First wave of pandemic kept many New Yorkers from obtaining needed contraception

birth control

During the first wave of the COVID-19 pandemic, many Americans encountered delays to medical care, including sexual and reproductive health services, prompting concerns over patients’ ability to access contraception and maintain control over their reproductive lives.

To investigate factors associated with delays to obtaining contraception during the COVID-19 pandemic, CUNY SPH faculty Meredith Manze, Diana Romero, Glen Johnson, and doctoral student Sarah Pickering led a study published Friday in Sexual & Reproductive Healthcare.

For the primary study, the researchers conducted a cross-sectional, web-based survey among individuals in New York State examining experiences with pregnancy during the pandemic, compared to those who were pregnant prior to the pandemic. The current analysis restricted the sample to all those not pregnant at the time of the survey and who reported seeking contraception.

Nearly 40 percent of these respondents reported delays in obtaining contraception due to COVID-19. In adjusted analyses, those who missed a rent or mortgage payment during the pandemic, participated in a supplemental government program, and those who had COVID-19 or had a household member contract the virus were more likely to report delays to contraception. The most frequently reported delays were new prescriptions for the pill, patch, or ring.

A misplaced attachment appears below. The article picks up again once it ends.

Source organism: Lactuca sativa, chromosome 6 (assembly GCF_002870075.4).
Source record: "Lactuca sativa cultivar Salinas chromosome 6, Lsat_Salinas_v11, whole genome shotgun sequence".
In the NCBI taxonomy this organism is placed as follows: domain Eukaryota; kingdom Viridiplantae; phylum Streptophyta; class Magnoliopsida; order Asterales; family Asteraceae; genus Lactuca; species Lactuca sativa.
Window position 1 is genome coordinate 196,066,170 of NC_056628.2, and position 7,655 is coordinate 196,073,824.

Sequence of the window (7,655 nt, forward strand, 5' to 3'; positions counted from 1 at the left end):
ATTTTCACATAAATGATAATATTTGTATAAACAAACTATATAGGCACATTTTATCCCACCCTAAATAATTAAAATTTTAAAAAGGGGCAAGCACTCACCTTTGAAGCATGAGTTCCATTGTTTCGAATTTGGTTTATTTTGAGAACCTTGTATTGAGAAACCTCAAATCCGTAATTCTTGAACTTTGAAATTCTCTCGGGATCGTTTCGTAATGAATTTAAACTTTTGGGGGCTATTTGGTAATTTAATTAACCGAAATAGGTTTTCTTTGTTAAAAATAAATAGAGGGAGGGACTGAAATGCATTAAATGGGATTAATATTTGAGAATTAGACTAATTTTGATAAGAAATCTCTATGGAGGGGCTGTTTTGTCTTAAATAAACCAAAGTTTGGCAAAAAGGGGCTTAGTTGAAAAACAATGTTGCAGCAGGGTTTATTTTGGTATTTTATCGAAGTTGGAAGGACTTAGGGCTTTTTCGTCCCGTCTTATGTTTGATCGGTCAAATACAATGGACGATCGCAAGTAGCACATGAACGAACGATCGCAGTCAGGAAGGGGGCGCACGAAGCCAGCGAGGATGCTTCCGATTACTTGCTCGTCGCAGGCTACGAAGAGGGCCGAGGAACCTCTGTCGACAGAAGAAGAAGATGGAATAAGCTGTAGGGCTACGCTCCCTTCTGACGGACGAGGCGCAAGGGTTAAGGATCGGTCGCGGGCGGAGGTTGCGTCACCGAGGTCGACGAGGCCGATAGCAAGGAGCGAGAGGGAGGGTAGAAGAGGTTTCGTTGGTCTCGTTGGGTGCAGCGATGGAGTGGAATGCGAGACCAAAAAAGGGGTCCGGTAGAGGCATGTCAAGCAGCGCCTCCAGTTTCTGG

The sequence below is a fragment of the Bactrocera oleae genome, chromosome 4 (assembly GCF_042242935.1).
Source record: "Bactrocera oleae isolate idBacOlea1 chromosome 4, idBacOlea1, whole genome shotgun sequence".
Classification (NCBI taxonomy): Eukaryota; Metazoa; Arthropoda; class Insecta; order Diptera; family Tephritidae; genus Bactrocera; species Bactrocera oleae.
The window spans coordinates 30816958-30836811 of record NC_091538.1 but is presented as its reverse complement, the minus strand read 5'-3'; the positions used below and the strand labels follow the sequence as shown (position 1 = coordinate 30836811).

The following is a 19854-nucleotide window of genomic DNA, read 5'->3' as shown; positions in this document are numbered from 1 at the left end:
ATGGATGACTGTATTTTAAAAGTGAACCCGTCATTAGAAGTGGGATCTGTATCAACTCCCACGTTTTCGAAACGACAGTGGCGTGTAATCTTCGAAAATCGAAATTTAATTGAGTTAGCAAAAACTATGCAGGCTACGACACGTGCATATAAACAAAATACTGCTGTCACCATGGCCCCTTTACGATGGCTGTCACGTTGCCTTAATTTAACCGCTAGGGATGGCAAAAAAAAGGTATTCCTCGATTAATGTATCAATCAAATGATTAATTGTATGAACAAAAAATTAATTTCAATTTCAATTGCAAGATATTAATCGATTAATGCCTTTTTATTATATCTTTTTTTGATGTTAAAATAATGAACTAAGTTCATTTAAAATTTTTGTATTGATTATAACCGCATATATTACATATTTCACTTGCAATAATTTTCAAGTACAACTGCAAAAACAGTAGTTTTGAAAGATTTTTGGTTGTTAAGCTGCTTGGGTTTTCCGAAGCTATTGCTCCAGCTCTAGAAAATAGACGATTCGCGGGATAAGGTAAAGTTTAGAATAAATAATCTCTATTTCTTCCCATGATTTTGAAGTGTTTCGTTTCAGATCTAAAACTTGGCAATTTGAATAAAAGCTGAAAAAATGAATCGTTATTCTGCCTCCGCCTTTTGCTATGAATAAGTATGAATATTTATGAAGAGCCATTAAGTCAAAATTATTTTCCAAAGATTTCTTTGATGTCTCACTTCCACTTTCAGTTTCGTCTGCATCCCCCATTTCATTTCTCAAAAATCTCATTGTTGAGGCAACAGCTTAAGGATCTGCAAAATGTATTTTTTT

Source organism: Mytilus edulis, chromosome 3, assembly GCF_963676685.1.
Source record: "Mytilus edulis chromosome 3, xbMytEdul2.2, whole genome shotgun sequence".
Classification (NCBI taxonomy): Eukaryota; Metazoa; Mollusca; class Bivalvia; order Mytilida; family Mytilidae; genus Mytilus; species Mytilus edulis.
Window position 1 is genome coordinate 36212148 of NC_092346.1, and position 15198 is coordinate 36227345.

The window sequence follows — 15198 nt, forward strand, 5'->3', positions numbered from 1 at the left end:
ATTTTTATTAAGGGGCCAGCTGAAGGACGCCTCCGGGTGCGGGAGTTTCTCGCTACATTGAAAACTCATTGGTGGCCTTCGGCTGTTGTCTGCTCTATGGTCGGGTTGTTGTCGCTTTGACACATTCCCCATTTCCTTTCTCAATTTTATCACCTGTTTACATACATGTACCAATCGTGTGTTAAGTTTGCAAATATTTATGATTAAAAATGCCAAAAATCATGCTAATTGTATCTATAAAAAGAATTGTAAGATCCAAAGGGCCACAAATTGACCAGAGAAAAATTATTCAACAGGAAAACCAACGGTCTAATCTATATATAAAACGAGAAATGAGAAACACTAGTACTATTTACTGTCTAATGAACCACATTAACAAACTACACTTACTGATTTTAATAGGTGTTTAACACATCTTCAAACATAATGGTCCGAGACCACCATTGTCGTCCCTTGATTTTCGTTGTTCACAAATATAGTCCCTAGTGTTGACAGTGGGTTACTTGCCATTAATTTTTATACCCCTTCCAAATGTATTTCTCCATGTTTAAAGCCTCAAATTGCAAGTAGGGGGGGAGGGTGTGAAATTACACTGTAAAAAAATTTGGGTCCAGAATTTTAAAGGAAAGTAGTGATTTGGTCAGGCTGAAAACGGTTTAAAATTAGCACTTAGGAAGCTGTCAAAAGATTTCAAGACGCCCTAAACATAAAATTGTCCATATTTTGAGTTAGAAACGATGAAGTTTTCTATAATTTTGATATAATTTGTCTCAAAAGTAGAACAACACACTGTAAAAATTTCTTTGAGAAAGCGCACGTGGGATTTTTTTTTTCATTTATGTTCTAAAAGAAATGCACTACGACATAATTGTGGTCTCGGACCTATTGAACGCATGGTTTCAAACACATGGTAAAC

Health care and public health institutions should prioritize ensuring access to contraception during pandemics and other crises, the researchers say. Potential solutions include offering and promoting telemedicine visits, allowing prescription refills for a full year, dispensing several months’ supply at a time, and allowing for the provision of contraception from pharmacies or online companies. Reducing financial barriers that help individuals maintain their housing and living necessities is also imperative, they conclude.

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